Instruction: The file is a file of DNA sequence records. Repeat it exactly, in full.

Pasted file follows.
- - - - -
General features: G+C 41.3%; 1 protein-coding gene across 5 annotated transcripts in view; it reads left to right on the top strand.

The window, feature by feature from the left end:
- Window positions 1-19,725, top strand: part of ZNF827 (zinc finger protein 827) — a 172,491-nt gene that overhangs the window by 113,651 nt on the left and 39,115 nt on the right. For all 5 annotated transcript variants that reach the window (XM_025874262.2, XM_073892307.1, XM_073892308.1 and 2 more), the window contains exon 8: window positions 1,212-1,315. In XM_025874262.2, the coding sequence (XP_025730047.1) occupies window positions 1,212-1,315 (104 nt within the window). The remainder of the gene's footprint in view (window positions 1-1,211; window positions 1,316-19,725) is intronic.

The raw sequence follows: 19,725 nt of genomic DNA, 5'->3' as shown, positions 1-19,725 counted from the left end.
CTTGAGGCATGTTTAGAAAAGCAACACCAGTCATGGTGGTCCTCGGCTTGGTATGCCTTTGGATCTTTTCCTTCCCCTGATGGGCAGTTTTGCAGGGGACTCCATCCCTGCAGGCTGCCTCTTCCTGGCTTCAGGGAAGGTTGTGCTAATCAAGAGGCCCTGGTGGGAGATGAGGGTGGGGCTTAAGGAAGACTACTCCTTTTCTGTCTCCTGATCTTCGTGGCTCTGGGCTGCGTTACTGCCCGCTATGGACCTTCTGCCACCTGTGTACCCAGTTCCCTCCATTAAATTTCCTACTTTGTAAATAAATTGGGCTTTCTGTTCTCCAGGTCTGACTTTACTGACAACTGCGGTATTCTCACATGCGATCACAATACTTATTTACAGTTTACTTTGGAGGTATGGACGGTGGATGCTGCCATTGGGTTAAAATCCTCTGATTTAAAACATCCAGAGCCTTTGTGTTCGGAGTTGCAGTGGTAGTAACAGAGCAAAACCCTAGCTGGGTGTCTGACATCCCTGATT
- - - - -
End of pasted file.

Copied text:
General features: G+C 41.3%; 1 protein-coding gene across 5 annotated transcripts in view; it reads left to right on the top strand.

The window, feature by feature from the left end:
- Window positions 1-19,725, top strand: part of ZNF827 (zinc finger protein 827) — a 172,491-nt gene that overhangs the window by 113,651 nt on the left and 39,115 nt on the right. For all 5 annotated transcript variants that reach the window (XM_025874262.2, XM_073892307.1, XM_073892308.1 and 2 more), the window contains exon 8: window positions 1,212-1,315. In XM_025874262.2, the coding sequence (XP_025730047.1) occupies window positions 1,212-1,315 (104 nt within the window). The remainder of the gene's footprint in view (window positions 1-1,211; window positions 1,316-19,725) is intronic.

The raw sequence follows: 19,725 nt of genomic DNA, 5'->3' as shown, positions 1-19,725 counted from the left end.
CTTGAGGCATGTTTAGAAAAGCAACACCAGTCATGGTGGTCCTCGGCTTGGTATGCCTTTGGATCTTTTCCTTCCCCTGATGGGCAGTTTTGCAGGGGACTCCATCCCTGCAGGCTGCCTCTTCCTGGCTTCAGGGAAGGTTGTGCTAATCAAGAGGCCCTGGTGGGAGATGAGGGTGGGGCTTAAGGAAGACTACTCCTTTTCTGTCTCCTGATCTTCGTGGCTCTGGGCTGCGTTACTGCCCGCTATGGACCTTCTGCCACCTGTGTACCCAGTTCCCTCCATTAAATTTCCTACTTTGTAAATAAATTGGGCTTTCTGTTCTCCAGGTCTGACTTTACTGACAACTGCGGTATTCTCACATGCGATCACAATACTTATTTACAGTTTACTTTGGAGGTATGGACGGTGGATGCTGCCATTGGGTTAAAATCCTCTGATTTAAAACATCCAGAGCCTTTGTGTTCGGAGTTGCAGTGGTAGTAACAGAGCAAAACCCTAGCTGGGTGTCTGACATCCCTGATT